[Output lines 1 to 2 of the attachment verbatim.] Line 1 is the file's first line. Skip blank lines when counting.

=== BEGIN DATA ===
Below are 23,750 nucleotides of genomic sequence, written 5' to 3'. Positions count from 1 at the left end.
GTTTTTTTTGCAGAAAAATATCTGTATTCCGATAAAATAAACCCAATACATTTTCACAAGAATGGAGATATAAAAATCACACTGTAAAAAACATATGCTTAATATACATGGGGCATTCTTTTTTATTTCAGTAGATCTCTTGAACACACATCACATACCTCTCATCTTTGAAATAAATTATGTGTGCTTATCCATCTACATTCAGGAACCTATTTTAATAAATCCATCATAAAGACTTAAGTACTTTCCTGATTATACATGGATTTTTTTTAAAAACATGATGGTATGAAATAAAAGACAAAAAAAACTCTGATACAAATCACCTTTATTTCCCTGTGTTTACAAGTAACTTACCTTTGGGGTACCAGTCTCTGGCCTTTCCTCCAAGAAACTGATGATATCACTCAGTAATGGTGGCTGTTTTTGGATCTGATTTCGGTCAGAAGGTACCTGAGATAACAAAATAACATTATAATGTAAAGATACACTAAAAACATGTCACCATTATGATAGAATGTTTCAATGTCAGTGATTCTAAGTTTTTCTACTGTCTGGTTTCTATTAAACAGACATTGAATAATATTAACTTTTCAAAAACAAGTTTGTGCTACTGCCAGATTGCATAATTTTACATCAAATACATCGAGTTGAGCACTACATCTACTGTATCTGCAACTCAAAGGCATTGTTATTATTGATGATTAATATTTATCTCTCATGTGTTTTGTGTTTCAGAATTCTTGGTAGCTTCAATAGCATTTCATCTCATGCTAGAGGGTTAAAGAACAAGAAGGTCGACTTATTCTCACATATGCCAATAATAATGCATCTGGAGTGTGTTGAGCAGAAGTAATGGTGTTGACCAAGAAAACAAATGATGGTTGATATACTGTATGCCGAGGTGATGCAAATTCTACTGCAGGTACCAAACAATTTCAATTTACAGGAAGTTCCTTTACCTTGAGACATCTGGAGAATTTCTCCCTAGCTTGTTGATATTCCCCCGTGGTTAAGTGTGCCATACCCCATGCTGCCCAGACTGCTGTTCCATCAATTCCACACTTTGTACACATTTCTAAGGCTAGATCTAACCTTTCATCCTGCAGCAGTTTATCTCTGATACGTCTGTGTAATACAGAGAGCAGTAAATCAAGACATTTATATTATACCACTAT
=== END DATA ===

Below are 23,750 nucleotides of genomic sequence, written 5' to 3'. Positions count from 1 at the left end.
GTTTTTTTTGCAGAAAAATATCTGTATTCCGATAAAATAAACCCAATACATTTTCACAAGAATGGAGATATAAAAATCACACTGTAAAAAACATATGCTTAATATACATGGGGCATTCTTTTTTATTTCAGTAGATCTCTTGAACACACATCACATACCTCTCATCTTTGAAATAAATTATGTGTGCTTATCCATCTACATTCAGGAACCTATTTTAATAAATCCATCATAAAGACTTAAGTACTTTCCTGATTATACATGGATTTTTTTTAAAAACATGATGGTATGAAATAAAAGACAAAAAAAACTCTGATACAAATCACCTTTATTTCCCTGTGTTTACAAGTAACTTACCTTTGGGGTACCAGTCTCTGGCCTTTCCTCCAAGAAACTGATGATATCACTCAGTAATGGTGGCTGTTTTTGGATCTGATTTCGGTCAGAAGGTACCTGAGATAACAAAATAACATTATAATGTAAAGATACACTAAAAACATGTCACCATTATGATAGAATGTTTCAATGTCAGTGATTCTAAGTTTTTCTACTGTCTGGTTTCTATTAAACAGACATTGAATAATATTAACTTTTCAAAAACAAGTTTGTGCTACTGCCAGATTGCATAATTTTACATCAAATACATCGAGTTGAGCACTACATCTACTGTATCTGCAACTCAAAGGCATTGTTATTATTGATGATTAATATTTATCTCTCATGTGTTTTGTGTTTCAGAATTCTTGGTAGCTTCAATAGCATTTCATCTCATGCTAGAGGGTTAAAGAACAAGAAGGTCGACTTATTCTCACATATGCCAATAATAATGCATCTGGAGTGTGTTGAGCAGAAGTAATGGTGTTGACCAAGAAAACAAATGATGGTTGATATACTGTATGCCGAGGTGATGCAAATTCTACTGCAGGTACCAAACAATTTCAATTTACAGGAAGTTCCTTTACCTTGAGACATCTGGAGAATTTCTCCCTAGCTTGTTGATATTCCCCCGTGGTTAAGTGTGCCATACCCCATGCTGCCCAGACTGCTGTTCCATCAATTCCACACTTTGTACACATTTCTAAGGCTAGATCTAACCTTTCATCCTGCAGCAGTTTATCTCTGATACGTCTGTGTAATACAGAGAGCAGTAAATCAAGACATTTATATTATACCACTAT